North Korea reportedly willing to hold talks with US

People watch a television news screen showing pictures of US President Donald Trump (C) and North Korean leader Kim Jong-Un (R) at a railway station in Seoul. Jung Yeon-Je/ AFP/ Getty Images
  • A North Korean official reportedly said that the country had “enough” willingness to conduct talks with the US.
  • Kim Yong Chol, North Korea’s vice chairman of the ruling Worker’s Party Central Committee, made the comment to South Korean President Moon Jae In, during his trip to the South.

A high-ranking North Korean official said North Korea has “enough” willingness to conduct talks with the US, according to South Korea’s government on Sunday.

Kim Yong Chol, North Korea’s vice chairman of the ruling Worker’s Party Central Committee and the country’s former intelligence chief, reportedly made the comment during a meeting with South Korean President Moon Jae In during his visit to the 2018 Winter Olympics, according to South Korea’s Yonhap News.

“President Moon pointed out that US-North Korea dialogue must be held at an early date even for an improvement in the South-North Korea relationship and the fundamental resolution of Korean Peninsula issues,” a South Korean government official said in the report.

“The North Korean delegation too agreed that North Korea-US relations must develop along with the South-North Korea relationship while noting [the North] has enough intention to hold North Korea-US dialogue,” the official continued.

The US was also believed to be open to preliminary talks with North Korea. After months of maintaining a hardline stance against discussions with the regime, two senior administration officials said the White House was open to the idea, the New York Times reported earlier this month.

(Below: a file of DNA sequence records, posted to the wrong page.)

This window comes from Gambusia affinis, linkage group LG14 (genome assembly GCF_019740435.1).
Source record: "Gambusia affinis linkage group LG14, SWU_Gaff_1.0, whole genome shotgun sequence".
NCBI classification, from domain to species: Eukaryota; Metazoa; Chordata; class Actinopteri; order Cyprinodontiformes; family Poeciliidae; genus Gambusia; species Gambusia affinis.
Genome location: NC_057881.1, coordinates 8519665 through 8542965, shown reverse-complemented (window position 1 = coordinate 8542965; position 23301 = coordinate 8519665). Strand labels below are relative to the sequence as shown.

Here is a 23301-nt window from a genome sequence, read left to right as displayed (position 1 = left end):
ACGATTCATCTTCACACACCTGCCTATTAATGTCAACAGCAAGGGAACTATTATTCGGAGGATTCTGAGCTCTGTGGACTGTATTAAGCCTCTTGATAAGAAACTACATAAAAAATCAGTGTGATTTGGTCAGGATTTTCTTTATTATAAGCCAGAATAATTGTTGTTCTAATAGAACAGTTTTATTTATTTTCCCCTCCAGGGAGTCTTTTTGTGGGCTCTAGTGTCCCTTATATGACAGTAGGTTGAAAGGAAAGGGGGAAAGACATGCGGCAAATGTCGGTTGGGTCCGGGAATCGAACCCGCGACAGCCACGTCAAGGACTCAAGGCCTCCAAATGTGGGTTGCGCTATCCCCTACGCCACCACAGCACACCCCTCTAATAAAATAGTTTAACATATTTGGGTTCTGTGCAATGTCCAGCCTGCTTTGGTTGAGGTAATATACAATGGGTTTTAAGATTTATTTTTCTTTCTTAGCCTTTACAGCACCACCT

“The United States, too, looks positively at South-North Korean dialogue and has expressed its willingness to start dialogue with the North,” Moon’s spokesperson said in The Times.

Kim’s comment comes amid a new round of US sanctions against North Korea and sharp words from President Donald Trump, who suggested if the sanctions were ineffective, the US would be forced to enter a “very rough” phase with the regime.

Kim yong chol
North Korea’s Kim Yong-chol, right, shakes hands with South Korean Col. Kil Jang-sub, left, as a North Korean delegation crosses the border into South Korea for a meeting at the border village of Panmunjom, May 18, 2006 in South Korea. Lee Dong-Hun-Pool/Getty Images

“If the sanctions don’t work, we’ll have to go Phase Two,” Trump said during a press conference on Friday. “Phase Two may be a very rough thing. Maybe very, very unfortunate for the world.”

In response to news of North Korea’s possible plans for talks, White House press secretary Sarah Huckabee Sanders said on Sunday that the US still considers North Korea’s nuclear and missile programs “a dead end.”

“As President Trump has said, there is a brighter path available for North Korea if it chooses denuclearization,” she said in a statement. “We will see if Pyongyang’s message today, that it is willing to hold talks, represents the first steps along the path to denuclearization.”

Kim arrived in South Korea on Sunday as part of the North’s delegation in the closing ceremonies of the Winter Olympics.

Chol’s trip was approved by South Korea as a way to “improve inter-Korean ties and pave way for dialogue for peace,” a spokesman from South Korea’s Unification Ministry said in a previous Yonhap News report.

Kim’s presence was met with protests from many South Koreans, including lawmakers, who have blamed Kim’s widely believed role in orchestrating a series of attacks, namely the sinking of the South Korea’s Cheonan – a South Korean naval ship that was hit with a torpedo in 2010, killing 46 South Korean sailors.

Though North Korea recently made a series of diplomatic moves that, at least on the surface, indicate a willingness to improve its standing with South Korea, it is the first time in many years that it showed a willingness to negotiate with the US.

But despite a nod to North Korean-US talks, the regime still appeared to launch its usual barrage of threats. On Saturday, North Korea’s state-run media said that its nuclear weapons were only aimed at the US and were meant to establish peace on the Korean peninsula.